The Gettysburg Network connects aspiring pilot to opportunity

At the age of nine, Cole Rossiter ’14 flew his first plane. He was part of the Experimental Aircraft Association’s Young Eagles program, aimed at getting youth interested in aviation. The experience made a lasting impression, one that sparked Rossiter’s love of flying and guided his career trajectory toward launching satellites into space with NASA and training for combat as a military pilot.

When searching for the right college, the idea of becoming a pilot was abstract—a possible dream with an uncertain path. Rossiter wanted an academically strong school that would allow him to compete in cross country and track and field. From there, he could discover his path. It was not until Rossiter began attending Gettysburg College and exploring his career options that he realized how he could build aviation into his future.

“College is just as much about learning who you are as it is about getting a higher education,” Rossiter said.

Getting to know your strengths and weaknesses, fears, and passions is all a part of the process. Through a bit of exploring, he became an environmental studies and physics double major. Included in the environmental studies major was a requirement for two physics classes.

“I took them freshman year, and I was so impressed with Prof. [Kurt] Andresen and Prof. [Sharon] Stephenson that I immediately declared my physics major,” recalled Rossiter. “It ended up being an awesome, albeit challenging, double major that worked out perfectly for my future career.”

Though Rossiter navigated his path through Gettysburg, there was still a question of his career path. There was not a clear cut plan forward, but he knew aviation had to be part of his quest. “I learned that getting a job out of college isn’t always easy, but a piece of advice I would give students is to use the Gettysburg Network and keep pressing forward,” he said. “There are people out there like me who want to help as many Gettysburg graduates as they can.”

Rossiter visited Prof. Darren Glass’s First-Year Seminar, STEM From the Ground Up: The Thrills and Skills of Science, to share his experience working as an applied physicist with the Goddard Flight Center, NASA.

The Gettysburg Network came through for Rossiter. After graduation, he returned home to New Milford, CT, to explore his dream of becoming a military pilot, first by obtaining his private pilot’s license. He returned to Gettysburg a year later to observe graduation ceremonies and connected again with Stephenson, who told Rossiter about a career opportunity connected to Bruce Guenther ’65 at the NASA Goddard Space Flight Center (GSFC). “I was in the right place at the right time and was very fortunate to be offered a life-changing job a year out from college,” Rossiter said.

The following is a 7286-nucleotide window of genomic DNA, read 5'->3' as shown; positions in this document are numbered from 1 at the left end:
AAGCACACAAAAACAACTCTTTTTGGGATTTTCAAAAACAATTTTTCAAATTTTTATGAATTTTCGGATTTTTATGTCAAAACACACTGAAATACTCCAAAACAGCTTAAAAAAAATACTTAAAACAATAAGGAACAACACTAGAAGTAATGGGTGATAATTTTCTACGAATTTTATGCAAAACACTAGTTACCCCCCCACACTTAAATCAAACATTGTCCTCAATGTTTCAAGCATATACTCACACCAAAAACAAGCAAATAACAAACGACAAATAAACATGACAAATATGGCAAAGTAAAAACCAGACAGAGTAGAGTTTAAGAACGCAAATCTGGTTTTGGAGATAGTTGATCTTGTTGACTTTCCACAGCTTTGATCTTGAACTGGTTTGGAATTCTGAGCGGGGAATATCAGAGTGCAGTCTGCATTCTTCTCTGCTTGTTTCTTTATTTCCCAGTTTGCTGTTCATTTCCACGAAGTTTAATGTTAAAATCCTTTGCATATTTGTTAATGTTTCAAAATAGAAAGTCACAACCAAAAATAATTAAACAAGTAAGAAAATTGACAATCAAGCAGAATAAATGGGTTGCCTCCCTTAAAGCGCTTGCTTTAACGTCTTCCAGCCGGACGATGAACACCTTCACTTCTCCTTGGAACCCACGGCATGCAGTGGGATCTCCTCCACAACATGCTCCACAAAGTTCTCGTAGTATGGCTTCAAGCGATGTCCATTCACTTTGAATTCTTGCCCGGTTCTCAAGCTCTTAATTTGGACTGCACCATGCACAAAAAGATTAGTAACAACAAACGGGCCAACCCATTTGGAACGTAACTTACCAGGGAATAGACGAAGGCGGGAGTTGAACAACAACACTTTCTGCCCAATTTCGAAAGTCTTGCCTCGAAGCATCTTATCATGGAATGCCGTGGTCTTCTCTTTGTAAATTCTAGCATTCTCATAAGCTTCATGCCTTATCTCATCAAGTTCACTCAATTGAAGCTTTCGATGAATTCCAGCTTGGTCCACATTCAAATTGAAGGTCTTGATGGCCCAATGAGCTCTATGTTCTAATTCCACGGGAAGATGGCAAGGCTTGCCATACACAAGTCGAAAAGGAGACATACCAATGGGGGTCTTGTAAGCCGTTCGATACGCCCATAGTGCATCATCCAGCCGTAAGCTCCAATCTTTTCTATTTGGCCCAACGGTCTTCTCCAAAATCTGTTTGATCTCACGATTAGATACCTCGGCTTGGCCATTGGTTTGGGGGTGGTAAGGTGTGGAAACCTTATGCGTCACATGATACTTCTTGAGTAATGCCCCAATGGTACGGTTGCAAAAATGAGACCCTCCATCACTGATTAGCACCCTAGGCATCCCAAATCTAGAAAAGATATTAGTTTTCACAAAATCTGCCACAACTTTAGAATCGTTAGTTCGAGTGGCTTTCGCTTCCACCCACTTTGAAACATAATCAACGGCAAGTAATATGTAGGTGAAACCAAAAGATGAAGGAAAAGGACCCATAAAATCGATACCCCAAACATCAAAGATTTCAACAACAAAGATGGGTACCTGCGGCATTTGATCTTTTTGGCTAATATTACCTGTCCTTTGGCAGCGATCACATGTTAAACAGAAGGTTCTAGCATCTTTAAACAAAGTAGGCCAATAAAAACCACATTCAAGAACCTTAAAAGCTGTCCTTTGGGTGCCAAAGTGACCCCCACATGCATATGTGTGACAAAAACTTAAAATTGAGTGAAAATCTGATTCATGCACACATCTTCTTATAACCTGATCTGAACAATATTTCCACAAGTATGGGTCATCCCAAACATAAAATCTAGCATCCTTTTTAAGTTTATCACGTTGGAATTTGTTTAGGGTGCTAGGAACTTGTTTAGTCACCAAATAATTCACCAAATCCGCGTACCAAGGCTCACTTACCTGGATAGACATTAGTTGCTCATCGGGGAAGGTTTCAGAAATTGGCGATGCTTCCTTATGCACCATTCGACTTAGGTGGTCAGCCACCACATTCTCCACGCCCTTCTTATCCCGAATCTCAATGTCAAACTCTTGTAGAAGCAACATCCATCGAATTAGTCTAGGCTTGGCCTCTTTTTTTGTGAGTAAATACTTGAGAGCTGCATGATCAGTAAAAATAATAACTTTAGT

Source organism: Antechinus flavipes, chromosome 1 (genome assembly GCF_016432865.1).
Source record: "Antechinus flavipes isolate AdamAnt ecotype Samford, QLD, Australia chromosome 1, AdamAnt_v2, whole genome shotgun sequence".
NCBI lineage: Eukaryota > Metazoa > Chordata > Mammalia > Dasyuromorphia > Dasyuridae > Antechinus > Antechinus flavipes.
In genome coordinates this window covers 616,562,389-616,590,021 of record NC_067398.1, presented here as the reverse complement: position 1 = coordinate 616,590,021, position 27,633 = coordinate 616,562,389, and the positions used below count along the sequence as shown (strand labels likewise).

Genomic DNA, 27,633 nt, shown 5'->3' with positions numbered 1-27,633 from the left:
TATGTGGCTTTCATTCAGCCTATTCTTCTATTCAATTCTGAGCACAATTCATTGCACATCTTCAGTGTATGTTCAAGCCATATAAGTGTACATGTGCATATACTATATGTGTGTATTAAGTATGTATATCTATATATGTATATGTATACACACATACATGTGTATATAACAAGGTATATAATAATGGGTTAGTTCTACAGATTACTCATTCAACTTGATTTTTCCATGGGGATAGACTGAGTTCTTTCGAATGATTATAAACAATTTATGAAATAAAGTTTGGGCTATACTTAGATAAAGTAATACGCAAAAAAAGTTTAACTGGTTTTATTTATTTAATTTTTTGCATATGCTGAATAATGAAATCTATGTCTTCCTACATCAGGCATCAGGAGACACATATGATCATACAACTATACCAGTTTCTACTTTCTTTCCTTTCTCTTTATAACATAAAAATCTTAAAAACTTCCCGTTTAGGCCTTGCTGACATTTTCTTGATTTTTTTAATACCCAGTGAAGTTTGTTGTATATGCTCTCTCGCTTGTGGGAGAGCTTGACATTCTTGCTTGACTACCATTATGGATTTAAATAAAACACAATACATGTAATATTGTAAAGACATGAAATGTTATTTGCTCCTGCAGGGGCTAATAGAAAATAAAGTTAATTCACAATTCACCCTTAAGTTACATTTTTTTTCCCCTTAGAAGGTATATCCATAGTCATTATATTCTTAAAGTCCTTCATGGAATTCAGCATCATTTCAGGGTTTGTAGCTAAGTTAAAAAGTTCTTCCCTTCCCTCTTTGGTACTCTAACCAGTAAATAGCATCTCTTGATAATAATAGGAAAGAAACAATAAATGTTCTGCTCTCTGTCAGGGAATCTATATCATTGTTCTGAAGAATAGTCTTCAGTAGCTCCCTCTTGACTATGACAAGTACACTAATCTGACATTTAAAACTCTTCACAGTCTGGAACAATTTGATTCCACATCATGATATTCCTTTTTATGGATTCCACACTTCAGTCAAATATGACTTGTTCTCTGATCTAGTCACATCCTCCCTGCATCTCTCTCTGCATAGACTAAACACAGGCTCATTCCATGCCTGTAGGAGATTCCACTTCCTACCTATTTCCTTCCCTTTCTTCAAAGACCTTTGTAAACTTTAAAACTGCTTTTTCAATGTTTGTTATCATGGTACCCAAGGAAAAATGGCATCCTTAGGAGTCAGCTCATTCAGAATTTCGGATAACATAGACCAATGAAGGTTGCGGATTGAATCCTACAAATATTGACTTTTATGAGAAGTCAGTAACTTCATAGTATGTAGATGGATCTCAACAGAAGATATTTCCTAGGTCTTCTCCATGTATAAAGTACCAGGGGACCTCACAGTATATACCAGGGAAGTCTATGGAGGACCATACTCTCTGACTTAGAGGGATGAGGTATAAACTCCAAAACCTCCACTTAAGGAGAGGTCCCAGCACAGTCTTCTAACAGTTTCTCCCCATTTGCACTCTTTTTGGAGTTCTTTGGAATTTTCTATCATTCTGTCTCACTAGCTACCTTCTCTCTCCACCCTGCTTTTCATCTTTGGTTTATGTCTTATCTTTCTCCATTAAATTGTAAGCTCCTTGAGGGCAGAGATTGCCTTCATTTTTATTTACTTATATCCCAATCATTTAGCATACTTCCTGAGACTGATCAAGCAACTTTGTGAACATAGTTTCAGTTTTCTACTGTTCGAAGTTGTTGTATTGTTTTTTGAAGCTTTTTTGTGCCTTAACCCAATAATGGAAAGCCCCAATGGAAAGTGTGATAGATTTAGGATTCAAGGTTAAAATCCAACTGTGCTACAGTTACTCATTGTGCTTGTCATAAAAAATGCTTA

Stephenson has witnessed the Gettysburg Network work not only for Rossiter, but for many of her students and alumni alike. “What I appreciate about the Gettysburg Network is that the alumni reach out to us in a time when most academic institutions spend a great deal of time reaching out to alums,” she said. “Folks like Guenther and Andre Hinds ’16 [at Deloitte] turned that model on its head. They directly contacted faculty and highlighted potential employment opportunities for our students. What they did I call ‘precision networking,’ and it worked beautifully for everyone involved.”

In Rossiter’s role, he served as a support scientist on the Joint Polar Satellite System (JPSS). “I acted as a liaison between the NASA engineering teams, who are responsible for building the instruments, and the NOAA science teams, who are responsible for extracting the science product from the instruments,” explained Rossiter. “It was the perfect position for someone with a physics and environmental studies degree who could understand both sides of any problem we faced.”

Throughout his three-and-a-half years with the JPSS, Rossiter continued to chase his dream of becoming a military pilot by applying to Air National Guard (ANG) pilot slots. After a considerable amount of persistence, he accepted a pilot position with the New Hampshire ANG and formally enlisted in March 2018, kicking off the training process to eventually become a mission-qualified KC-46A pilot.

A pilot, a scientist, a husband, an airman, a Gettysburg alumnus—Rossiter carries many titles, titles that will undoubtedly continue to expand and multiply as he continues his journey. In doing so, the Gettysburg Network continues its growth, capitalizing on yet another alumnus willing to help future generations succeed. No matter where Rossiter ends up, he is sure of one thing, “I will be flying something.”

Learn more about the Gettysburg Network

By Devan White ’11
Posted: 05/30/19

More stories